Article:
When she separated from her husband in 1998 Lucy Wambui, a mother of two, was jobless. But that did not stop her from picking up what was left of her life and becoming a millionaire.
At 37, Wambui runs five herbal therapy clinics in Nairobi which have a capital base of Sh2.5 millionaire. The headquarters of the clinics is in the heart of the city centre.
“Drawing a cheque of a six digit figure is not an issue. I can also go to my bank and ask for an unsecured loan of up to Sh1.5 million and have it by close of business today,” she says.
Wambui’s resolve to be independent both socially and economically saw her invest in a unique field.
The first born in a family of six sisters was born in 1973 in Ichamara Village of Nyeri County. Wambui says that her desire was to find a partner and live happily thereafter with him.
“But with time I came to realise that life was not all about marriage; that it had too many facets and all of them tied up in financial stability,” she says. After separation she reflected on the path ahead as a single mother.
“I had the brains, the potential and will power to survive the challenge of single-motherhood through innovation,” she says. A trained pharmacist, Wambui went back to her parents’ home to chart her way forward.
“It was while under my parents’ care that learned of herbal therapies taught by the Chinese Herbal Research Centre in Nairobi. My mother funded my venture into a research programme and for six months I concentrated on traditional crops and herb combinations to come up with dietary solutions for minor ailments,” she says.
The same year, 1998, she joined a self help group in Murang’a District where the Kenya Agricultural Research Institute (Kari) was researching on traditional crops with medicinal value to manage diabetes and HIV/Aids.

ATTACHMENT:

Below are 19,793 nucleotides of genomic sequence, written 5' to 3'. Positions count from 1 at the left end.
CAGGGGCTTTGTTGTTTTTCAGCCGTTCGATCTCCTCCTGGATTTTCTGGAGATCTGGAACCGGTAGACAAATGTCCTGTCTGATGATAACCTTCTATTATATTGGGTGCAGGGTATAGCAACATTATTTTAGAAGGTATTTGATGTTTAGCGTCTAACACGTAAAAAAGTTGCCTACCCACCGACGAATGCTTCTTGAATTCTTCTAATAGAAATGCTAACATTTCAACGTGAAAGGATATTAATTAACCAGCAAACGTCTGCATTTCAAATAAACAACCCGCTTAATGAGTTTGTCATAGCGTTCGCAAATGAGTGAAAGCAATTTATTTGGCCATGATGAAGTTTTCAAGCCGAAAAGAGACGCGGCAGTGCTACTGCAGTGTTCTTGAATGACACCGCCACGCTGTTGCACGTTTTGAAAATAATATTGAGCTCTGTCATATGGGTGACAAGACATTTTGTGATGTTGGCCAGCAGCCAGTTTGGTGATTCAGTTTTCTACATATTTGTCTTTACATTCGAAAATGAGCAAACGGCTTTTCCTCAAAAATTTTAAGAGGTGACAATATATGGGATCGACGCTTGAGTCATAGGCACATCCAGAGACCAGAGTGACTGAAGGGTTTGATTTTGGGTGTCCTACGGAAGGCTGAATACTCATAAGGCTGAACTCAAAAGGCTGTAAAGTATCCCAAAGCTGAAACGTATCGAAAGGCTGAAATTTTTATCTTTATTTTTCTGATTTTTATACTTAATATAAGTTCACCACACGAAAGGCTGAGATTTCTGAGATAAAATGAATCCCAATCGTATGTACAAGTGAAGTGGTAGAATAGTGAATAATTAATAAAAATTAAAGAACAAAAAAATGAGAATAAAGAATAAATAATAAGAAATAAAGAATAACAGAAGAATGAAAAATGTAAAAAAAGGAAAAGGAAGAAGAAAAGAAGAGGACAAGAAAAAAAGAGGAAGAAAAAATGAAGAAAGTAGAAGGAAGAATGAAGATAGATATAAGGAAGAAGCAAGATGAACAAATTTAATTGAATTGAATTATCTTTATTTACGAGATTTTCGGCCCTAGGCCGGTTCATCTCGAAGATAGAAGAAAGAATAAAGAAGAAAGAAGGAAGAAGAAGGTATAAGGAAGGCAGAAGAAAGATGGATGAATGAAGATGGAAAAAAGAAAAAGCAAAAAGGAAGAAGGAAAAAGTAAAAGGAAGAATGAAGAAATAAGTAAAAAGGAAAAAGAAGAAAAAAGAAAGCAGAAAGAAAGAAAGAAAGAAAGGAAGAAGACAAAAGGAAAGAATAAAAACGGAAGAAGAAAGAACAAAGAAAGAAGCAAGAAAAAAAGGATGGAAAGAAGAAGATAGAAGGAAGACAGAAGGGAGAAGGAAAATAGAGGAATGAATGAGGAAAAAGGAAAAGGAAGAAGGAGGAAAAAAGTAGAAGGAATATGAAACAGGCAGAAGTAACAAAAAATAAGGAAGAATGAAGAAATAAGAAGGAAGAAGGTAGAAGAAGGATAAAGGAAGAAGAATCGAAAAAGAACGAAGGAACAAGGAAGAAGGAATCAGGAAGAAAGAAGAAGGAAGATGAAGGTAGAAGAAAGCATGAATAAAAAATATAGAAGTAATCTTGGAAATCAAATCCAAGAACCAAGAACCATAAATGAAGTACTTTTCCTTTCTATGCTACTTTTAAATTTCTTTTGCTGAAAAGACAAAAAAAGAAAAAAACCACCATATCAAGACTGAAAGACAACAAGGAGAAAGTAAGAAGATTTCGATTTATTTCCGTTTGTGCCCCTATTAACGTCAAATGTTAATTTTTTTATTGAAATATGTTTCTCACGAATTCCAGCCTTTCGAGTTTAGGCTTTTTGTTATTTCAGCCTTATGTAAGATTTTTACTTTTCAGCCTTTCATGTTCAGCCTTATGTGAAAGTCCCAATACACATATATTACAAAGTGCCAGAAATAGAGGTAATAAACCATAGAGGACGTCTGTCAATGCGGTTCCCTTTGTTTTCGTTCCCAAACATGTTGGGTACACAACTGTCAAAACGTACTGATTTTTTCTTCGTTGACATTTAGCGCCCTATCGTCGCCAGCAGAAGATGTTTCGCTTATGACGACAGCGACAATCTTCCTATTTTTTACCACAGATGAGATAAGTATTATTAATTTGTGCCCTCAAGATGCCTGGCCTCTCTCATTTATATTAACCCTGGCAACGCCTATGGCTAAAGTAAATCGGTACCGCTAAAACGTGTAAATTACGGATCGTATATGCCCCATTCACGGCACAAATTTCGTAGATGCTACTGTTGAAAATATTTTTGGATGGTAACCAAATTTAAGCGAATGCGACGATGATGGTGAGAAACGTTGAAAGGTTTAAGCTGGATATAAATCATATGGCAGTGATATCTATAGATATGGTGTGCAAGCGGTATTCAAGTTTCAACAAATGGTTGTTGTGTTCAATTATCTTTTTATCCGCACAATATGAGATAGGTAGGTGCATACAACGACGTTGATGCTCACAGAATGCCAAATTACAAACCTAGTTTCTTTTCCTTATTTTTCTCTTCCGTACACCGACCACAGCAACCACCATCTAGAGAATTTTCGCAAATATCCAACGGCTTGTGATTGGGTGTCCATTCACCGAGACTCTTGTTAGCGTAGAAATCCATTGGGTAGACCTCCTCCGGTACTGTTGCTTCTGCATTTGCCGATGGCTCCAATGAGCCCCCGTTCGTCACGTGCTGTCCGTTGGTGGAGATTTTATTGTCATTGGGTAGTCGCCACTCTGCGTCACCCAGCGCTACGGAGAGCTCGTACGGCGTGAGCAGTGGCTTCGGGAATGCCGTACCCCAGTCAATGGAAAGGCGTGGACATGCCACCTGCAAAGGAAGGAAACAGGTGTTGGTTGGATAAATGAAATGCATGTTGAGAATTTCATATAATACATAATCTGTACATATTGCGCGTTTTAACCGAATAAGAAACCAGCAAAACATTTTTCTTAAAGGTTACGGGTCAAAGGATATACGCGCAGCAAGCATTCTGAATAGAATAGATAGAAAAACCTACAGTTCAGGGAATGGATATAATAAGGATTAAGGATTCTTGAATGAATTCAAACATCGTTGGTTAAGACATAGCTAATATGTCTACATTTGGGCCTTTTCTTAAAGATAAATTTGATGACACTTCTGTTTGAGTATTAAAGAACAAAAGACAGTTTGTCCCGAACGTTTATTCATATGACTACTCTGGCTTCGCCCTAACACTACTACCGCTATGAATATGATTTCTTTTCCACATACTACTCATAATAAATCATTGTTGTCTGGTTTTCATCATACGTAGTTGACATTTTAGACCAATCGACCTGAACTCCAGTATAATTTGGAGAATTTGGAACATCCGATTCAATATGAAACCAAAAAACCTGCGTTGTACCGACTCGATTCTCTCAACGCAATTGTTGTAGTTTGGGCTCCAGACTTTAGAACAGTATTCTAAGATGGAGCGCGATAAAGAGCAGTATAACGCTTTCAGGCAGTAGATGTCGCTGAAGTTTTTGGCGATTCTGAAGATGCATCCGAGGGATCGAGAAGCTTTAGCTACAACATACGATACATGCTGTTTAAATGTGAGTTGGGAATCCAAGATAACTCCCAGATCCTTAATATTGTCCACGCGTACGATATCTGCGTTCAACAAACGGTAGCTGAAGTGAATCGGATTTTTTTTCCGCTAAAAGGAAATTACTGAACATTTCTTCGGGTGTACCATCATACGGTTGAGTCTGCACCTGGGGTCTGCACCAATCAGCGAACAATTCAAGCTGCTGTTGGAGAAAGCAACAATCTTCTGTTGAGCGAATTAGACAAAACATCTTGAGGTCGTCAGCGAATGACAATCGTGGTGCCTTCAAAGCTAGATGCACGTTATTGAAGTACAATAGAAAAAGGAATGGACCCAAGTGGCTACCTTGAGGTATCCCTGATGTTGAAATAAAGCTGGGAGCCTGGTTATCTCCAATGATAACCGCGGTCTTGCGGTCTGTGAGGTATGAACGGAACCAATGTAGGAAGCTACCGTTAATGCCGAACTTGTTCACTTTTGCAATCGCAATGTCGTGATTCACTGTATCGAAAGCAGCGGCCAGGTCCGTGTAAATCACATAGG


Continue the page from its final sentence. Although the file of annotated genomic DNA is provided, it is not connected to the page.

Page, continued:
“The institute was collaborating with the University of Nairobi and Pennsylvania University to carry out research on traditional crops which have nutrients of high medicinal value capable of taming the diseases,” she says.
The project was funded by USAid and was later be replicated in Bomet, Makueni, and Mbeere districts. In 2000, Wambui took up research on herbal toothpaste.
“I joined a Kenya Forestry Research Institute (Kefri) programme where for four years I concentrated on the project. Maseno University had teamed up with Kefri to carry out research on the effectiveness, safety and acceptability of herbal medicines,” she says.
The study had on board the National Museums of Kenya, whose mandate was to enhance capacity of local communities to conserve the biodiversity of medicinal plants.
In 2001, Wambui researched and developed a herbal mix that removes stains from discoloured teeth. The product, Smile and Sparkle Solution, is in the process of being patented.
“This is a combination of seven different herbs which I boil, smash and dry. I then add a little water to form a paste. I then rub it on the discoloured teeth with a small thick bristle brush. In 20 minutes, the offending colour is gone and you are free to smile,” she explains.
In the cause of the research, Wambui discovered that the offending colour never permeates the tooth beyond the enamel. In 2002, Wambui established a clinic in Wangige township of Kiambu County.
“The choice of that location was informed by the need to be strategically located, where I could be accessible to my target customers,” she says.
Then, teeth decolouration was common in Kiambu and Nakuru regions.
“It was not easy to convince people that my formulae worked. I had to devise a simple and result-oriented marketing strategy. My mother came in handy, she advanced me a Sh100,000,” she says.
Wambui advertised her products through FM stations, telling her would be client that they would pay after confirming results.
“I pegged my charges at Sh200 per tooth cleansed off the offending colour. Within a month, the results were overwhelming. I had repaid my mother’s cash and still remained with enough money to move into a more favourable location,” she says.
By 2002, Wambui had attracted a client base that included leading TV, entertainment, and public speaking personalities.
“I opened another branch in Githurai 45 to net customers from the Mt Kenya region. All my worries of an uncertain future as a single mother evaporated. However, the field is not without hurdles. Those who deal in conventional medicines resort to unorthodox territorial wars in the fight for clients.
“Also, we have encountered imposters who advertise themselves as an extension of our company,” she laments.
Another challenge is the Government’s failure to endorse herbs as a genuine field of medicine.